January 28, 2012 6 Min Read

Review by: Matt Brighton

Plot: What’s it about?

Zak Gibbs (Jesse Bradford) wants a few things in his life. He wants a new car (albeit a cherry red ’65 Mustang), he tries to get the new foreign exchange student to go out with him and he wants his friend to win his Dee Jay contest. This being a movie based on Nickelodeon, we can assume that all of these things will happen. His relationship with his father isn’t as strong as it should be, his father (Robin Thomas) is a college professor who eats, sleeps and breathes his work. One of his former students (French Stewart) has been working for the government on a top secret experiment and it’s come to a standstill. Seeing nowhere else to go, he sends this experiment for a possible solution and this is where things take a turn for the worse.

Director Jonathan Frakes, better known for his role as William Riker on Star Trek: The Next Generation, takes helm of this movie and does a fairly decent job with it. Granted Frakes is no Hitchcock, but the movie is aimed at younger audiences and it went over pretty well. There’s a shameless plug in a line of dialogue "Make it so, number one…" uttered by Francesca (Paula Garces) as she tries to be cute; but aside from that, things weren’t as bad as I had thought. As with most movies, the government is supposed to be bad, led by a ruthless boss (Michael Biehn) who wants the experiment completed. And speaking of the experiment, what exactly is it? Hypertime is how it’s described. A watch can literally speed up the molecules in the person’s body and thereby making time around that person come to a standstill. Naturally they don’t do anything I would do if I had that power (loot, steal, pillage, etc.), but the movie is for kids so they just have fun with it.

While the plot is very predictable, it’s pretty fun to watch. The effect does start to wear off after a while and even at 93 minutes, Clockstoppers had me looking at my watch to see when the credits might roll. Look for some washed up actors with some leading roles like Michael Biehn, Julia Sweeney and French Stewart. They make it worthwhile. A pretty hip soundtrack and even a few supplements from Paramount make this one you might want to check out. Though I say again, this is aimed at a pre-teen audience so you’ve been warned.

Video: How does it look?

Clockstoppers looks absolutely amazing on DVD. Granted I never saw it in the theater, but the 1.85:1 image is enhanced for widescreen TV’s and I saw very little evidence of anything I’d consider a fault. The colors are bright, for the most part except when we’re inside the goverment’s lair, but hardly any edge enhancement is noticeable. There is no grain present and no digital artifacts to take the attention away from what’s on the screen. Black levels are right on target and the level of detail is very impressive. On the whole, it’s not perfect, but right next to it.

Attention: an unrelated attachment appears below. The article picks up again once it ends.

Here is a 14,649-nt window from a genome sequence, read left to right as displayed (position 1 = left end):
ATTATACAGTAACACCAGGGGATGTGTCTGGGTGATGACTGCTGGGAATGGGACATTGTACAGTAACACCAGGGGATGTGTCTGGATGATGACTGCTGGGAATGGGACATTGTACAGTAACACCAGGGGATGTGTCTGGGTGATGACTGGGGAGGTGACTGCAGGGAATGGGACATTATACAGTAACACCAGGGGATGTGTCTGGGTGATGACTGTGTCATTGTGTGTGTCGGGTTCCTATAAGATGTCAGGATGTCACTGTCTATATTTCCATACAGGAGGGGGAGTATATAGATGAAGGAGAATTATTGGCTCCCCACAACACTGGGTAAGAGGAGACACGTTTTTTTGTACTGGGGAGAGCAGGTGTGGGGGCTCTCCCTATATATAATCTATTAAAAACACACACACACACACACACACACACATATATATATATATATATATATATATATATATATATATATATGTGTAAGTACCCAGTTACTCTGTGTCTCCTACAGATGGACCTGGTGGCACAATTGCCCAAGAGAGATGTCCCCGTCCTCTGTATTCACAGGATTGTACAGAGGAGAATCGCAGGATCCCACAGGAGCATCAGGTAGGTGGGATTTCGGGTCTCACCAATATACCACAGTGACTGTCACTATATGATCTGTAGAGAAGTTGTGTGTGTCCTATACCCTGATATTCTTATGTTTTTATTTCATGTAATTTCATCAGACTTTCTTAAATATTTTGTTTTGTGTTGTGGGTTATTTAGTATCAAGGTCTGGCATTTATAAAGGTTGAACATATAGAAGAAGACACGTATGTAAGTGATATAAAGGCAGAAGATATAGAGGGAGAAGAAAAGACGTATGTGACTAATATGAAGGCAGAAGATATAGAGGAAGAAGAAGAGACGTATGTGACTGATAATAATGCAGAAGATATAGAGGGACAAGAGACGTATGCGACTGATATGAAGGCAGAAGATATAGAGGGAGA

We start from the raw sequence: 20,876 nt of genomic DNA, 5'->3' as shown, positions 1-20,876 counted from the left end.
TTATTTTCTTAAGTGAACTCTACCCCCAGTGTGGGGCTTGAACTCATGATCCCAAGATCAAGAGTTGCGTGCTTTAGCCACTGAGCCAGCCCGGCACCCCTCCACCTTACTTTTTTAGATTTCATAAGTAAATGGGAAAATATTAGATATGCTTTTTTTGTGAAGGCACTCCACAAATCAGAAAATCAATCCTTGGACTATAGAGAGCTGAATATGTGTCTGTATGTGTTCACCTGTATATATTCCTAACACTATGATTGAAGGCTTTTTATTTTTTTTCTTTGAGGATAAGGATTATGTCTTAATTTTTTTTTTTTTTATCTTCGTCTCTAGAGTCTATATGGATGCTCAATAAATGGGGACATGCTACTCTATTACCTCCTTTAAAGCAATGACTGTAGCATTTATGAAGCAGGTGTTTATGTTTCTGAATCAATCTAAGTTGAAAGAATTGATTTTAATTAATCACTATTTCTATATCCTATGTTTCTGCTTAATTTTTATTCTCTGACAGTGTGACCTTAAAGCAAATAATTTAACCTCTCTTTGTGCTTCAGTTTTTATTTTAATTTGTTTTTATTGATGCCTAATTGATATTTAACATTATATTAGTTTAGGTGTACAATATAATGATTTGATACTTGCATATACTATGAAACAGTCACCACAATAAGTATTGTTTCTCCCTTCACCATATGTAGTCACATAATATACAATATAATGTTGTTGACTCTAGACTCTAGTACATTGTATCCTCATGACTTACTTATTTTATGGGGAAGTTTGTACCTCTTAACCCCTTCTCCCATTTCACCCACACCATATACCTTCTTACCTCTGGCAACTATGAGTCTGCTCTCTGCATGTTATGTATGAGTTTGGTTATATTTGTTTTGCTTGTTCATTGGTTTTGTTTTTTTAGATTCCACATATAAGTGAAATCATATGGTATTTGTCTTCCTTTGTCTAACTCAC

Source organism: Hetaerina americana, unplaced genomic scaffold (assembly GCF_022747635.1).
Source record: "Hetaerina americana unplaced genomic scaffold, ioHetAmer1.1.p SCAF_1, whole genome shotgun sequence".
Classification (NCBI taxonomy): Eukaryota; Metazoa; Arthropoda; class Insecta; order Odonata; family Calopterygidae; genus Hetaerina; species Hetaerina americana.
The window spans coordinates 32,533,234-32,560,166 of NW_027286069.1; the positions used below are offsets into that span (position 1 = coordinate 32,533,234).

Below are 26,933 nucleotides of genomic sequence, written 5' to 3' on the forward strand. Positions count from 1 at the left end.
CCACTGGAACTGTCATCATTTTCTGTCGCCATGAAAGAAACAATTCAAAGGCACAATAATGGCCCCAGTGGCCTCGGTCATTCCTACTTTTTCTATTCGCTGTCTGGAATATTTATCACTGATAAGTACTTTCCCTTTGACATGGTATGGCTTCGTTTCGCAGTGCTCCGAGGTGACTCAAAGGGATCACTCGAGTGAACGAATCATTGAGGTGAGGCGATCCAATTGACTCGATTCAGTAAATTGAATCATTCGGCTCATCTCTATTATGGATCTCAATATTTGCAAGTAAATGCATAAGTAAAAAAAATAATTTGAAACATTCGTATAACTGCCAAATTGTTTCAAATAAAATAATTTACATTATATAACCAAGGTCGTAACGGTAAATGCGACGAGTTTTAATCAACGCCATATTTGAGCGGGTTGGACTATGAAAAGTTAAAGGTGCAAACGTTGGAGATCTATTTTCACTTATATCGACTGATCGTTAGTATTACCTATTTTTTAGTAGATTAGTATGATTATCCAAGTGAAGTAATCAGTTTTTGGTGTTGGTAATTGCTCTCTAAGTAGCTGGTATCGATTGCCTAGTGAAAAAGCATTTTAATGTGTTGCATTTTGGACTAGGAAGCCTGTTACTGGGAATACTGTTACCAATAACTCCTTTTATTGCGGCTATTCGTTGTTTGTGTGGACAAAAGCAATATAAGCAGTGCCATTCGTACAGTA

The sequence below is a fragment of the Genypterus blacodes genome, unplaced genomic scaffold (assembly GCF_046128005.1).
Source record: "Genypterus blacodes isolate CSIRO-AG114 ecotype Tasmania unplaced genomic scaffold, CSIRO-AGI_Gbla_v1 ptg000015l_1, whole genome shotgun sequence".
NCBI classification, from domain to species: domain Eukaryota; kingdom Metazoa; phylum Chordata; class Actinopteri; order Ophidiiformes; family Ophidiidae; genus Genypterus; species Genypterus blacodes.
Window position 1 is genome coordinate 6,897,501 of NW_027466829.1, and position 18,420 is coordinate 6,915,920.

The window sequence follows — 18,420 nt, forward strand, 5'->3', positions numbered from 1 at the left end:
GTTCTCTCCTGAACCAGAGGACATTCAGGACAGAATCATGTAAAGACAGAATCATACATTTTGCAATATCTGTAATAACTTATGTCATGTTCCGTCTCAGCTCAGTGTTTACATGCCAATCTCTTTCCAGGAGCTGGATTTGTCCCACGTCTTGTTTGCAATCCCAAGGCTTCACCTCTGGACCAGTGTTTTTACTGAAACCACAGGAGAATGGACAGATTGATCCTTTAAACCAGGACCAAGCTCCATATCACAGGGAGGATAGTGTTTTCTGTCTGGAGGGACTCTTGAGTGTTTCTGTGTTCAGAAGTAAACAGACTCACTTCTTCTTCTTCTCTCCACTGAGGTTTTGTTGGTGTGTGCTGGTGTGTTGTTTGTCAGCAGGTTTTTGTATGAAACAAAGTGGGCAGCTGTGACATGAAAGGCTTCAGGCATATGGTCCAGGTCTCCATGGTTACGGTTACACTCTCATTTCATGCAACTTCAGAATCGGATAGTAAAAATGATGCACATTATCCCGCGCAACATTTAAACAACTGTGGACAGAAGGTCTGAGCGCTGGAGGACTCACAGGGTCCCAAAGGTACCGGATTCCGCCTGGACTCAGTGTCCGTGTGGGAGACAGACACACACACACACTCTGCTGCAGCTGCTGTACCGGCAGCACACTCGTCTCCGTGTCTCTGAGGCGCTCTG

Audio: How does it sound?

A great-sounding Dolby Digital 5.1 track is included and during many times throughout the film I found myself enveloped in a 360 degree soundstage. Even school bells were coming out of the surrounds! Each time they use the watch to "stop time", they make a big deal about using all of the channels and it does sound pretty good. A decent car chase scene is also included and sounds pretty good as well. Plenty of movies would kill to sound this good, and I think it’s safe to say that you’ll be as equally impressed as I was when you hear this.

Supplements: What are the extras?

It’s very encouraging to see some supplements on a Paramount disc that isn’t labeled a "Special Edition". While not fully-loaded, this does contain a ten minute featurette "The Making of Clockstoppers" with interviews with the cast and crew. A couple of music videos are included, "It’s the Weekend" by Lil’ J and "Holiday in my Head" by Smash Mouth (who seems to perform all songs for Paramount movies). Some promotional spots are included, one with each lead character and another with Zak and Francesca. The original theatrical trailer is also included in 5.1 and non-anamorphic widescreen. All in all, a decent selection of extras. I wish all Paramount releases had this much on them!

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